AOL will debut its online reader starting from Monday in private beta. AOL reader is a replacement of Google reader. But it launching a week ahead of its shut down.
An AOL Reader is already being given the final touches. It will be both speedy and minimally stylish. This is a contrast to the by now defunct Google Reader. The Google service will stop services from the 1st of July. But AOL Reader private beta version will start working from 24th June. All websites will be presented under-one-roof on AOL Reader. The Next Web first reports the launch and it states that other wannabe companies are scrambling for the same thing. These include Digg, BlogLovin and Feedly. Even Facebook is rumored to be ready to introduce a Reader. Google’s decision to scrap its Reader was not taken very well by the fans. They complained vocally in response to the impending death of Google Reader.
Don't Miss: The NES Classic In Stock at these Stores
But the imperative had been given many months back. The problem happened to be the RSS feeds collated by fans over the years via Google Reader. However, these die-hard fans are lucky. Several carbon copy sites are purported to be ready to mushroom online. But for now at least the main alternative is AOL Reader. The private beta it operates on possesses CSS Styles. That is good news for owners of touch devices as they will get mobile web optimizations. Google+, LinkedIn, Twitter and Facebook sharing will be a feature too. AOL in a way ought to be thankful to Google. The search engine giant’s vacancy provided space for AOL’s endeavors.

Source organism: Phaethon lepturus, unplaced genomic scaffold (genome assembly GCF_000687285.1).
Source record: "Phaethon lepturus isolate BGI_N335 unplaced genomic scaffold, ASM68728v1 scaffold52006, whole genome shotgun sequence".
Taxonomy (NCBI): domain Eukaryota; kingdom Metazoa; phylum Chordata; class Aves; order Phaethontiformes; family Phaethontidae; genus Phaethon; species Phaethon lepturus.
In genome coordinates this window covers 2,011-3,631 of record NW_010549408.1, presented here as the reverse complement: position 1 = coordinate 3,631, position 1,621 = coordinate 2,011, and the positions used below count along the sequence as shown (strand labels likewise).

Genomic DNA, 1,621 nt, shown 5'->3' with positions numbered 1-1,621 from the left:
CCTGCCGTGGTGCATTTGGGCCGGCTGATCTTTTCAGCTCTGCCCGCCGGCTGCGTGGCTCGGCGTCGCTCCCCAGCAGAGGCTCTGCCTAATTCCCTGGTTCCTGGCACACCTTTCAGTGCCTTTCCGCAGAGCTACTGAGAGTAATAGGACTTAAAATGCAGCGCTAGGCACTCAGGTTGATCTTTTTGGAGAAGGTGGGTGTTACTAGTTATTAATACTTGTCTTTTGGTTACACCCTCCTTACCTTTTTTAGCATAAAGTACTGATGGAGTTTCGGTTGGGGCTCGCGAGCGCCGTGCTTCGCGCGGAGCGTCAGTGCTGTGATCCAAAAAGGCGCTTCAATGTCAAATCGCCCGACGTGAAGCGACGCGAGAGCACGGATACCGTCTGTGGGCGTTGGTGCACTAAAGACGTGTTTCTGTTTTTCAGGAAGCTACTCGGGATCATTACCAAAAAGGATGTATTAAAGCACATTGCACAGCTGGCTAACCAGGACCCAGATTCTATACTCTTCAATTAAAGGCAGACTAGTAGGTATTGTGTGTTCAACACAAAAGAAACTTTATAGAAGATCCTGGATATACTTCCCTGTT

The teaser page of AOL Reader reveals that it will have a customizable layout. While AOL Reader API allows users to develop any type of app they wish too. While it will have a simple import feature to move your RSS feeds from other readers. Users can also star their favorite articles to view in one click. It also allows tagging of news on other websites, so as to read later.
Now it seems it is a fight to the finish to lure Google’s lost sheep into AOL’s territory. The collectivization of all the interesting websites in one spot was a favor to all fans. They cannot thank AOL enough for this blessing. It is definitely substitution time. When the old and decrepit systems have fallen by the wayside, it is time for a change. And though change is stressful it is also a necessity. Either companies undergo mergers, takeovers and acquisitions or simply fade away. And when they do vanish into thin air, others will take their place easily. There is no lack of competition. Google is a very efficient and creative company. But there are areas in which it lags behind other more capable conglomerates. The Google Reader was one such obsolete site that had to be put down. And so it was. We have to wait and see how AOL fares in the shark-infested depths of cyberspace.